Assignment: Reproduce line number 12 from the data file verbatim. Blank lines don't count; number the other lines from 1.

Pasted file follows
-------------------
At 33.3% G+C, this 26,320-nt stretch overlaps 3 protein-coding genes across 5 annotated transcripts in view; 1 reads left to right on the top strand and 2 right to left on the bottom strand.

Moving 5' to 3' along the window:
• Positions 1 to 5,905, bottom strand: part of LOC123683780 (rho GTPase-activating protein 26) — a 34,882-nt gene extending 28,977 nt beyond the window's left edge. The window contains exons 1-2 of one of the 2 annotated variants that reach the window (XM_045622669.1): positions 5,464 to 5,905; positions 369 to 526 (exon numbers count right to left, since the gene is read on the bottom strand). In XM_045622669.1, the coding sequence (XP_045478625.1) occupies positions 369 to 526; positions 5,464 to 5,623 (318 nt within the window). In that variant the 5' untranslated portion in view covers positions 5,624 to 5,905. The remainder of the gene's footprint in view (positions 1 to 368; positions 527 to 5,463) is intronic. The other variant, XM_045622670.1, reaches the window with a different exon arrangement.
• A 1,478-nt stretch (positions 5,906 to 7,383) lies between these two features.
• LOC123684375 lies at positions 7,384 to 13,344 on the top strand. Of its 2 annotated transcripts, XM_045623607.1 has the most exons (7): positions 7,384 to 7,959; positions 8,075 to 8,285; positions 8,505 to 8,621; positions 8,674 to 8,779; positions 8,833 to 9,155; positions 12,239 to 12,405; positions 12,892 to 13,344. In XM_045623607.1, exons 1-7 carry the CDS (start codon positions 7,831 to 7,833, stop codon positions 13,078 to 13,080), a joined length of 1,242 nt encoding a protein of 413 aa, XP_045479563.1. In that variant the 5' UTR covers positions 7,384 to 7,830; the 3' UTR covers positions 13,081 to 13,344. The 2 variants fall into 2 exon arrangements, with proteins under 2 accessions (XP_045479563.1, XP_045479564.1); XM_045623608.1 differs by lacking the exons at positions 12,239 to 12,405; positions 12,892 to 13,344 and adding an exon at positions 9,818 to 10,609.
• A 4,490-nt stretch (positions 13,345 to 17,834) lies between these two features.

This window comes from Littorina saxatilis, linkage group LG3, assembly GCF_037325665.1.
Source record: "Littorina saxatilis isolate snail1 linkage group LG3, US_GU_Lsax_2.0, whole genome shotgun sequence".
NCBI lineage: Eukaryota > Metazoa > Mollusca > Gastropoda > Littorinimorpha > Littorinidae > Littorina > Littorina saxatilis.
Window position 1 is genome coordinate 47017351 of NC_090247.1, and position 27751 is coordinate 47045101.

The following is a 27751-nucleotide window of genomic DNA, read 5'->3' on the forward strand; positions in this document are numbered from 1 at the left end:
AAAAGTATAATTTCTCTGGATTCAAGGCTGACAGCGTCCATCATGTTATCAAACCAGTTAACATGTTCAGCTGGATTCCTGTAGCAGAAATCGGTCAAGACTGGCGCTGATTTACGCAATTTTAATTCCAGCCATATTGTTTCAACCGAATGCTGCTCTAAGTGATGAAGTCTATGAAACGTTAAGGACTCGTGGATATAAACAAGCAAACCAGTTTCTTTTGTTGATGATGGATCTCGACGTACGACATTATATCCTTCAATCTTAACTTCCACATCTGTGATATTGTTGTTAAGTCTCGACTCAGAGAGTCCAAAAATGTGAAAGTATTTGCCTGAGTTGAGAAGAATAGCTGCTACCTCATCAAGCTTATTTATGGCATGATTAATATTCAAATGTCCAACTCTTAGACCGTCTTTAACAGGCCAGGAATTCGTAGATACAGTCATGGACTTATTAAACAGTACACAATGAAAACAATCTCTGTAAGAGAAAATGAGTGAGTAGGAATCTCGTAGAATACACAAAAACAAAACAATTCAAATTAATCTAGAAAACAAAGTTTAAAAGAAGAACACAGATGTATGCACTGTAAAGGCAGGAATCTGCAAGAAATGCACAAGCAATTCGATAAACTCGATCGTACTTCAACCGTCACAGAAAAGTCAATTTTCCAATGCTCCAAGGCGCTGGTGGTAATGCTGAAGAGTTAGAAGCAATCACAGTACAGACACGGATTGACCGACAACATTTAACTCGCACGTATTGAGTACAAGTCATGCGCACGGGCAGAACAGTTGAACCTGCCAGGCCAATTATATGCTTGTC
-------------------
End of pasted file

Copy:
AAAAGTATAATTTCTCTGGATTCAAGGCTGACAGCGTCCATCATGTTATCAAACCAGTTAACATGTTCAGCTGGATTCCTGTAGCAGAAATCGGTCAAGACTGGCGCTGATTTACGCAATTTTAATTCCAGCCATATTGTTTCAACCGAATGCTGCTCTAAGTGATGAAGTCTATGAAACGTTAAGGACTCGTGGATATAAACAAGCAAACCAGTTTCTTTTGTTGATGATGGATCTCGACGTACGACATTATATCCTTCAATCTTAACTTCCACATCTGTGATATTGTTGTTAAGTCTCGACTCAGAGAGTCCAAAAATGTGAAAGTATTTGCCTGAGTTGAGAAGAATAGCTGCTACCTCATCAAGCTTATTTATGGCATGATTAATATTCAAATGTCCAACTCTTAGACCGTCTTTAACAGGCCAGGAATTCGTAGATACAGTCATGGACTTATTAAACAGTACACAATGAAAACAATCTCTGTAAGAGAAAATGAGTGAGTAGGAATCTCGTAGAATACACAAAAACAAAACAATTCAAATTAATCTAGAAAACAAAGTTTAAAAGAAGAACACAGATGTATGCACTGTAAAGGCAGGAATCTGCAAGAAATGCACAAGCAATTCGATAAACTCGATCGTACTTCAACCGTCACAGAAAAGTCAATTTTCCAATGCTCCAAGGCGCTGGTGGTAATGCTGAAGAGTTAGAAGCAATCACAGTACAGACACGGATTGACCGACAACATTTAACTCGCACGTATTGAGTACAAGTCATGCGCACGGGCAGAACAGTTGAACCTGCCAGGCCAATTATATGCTTGTC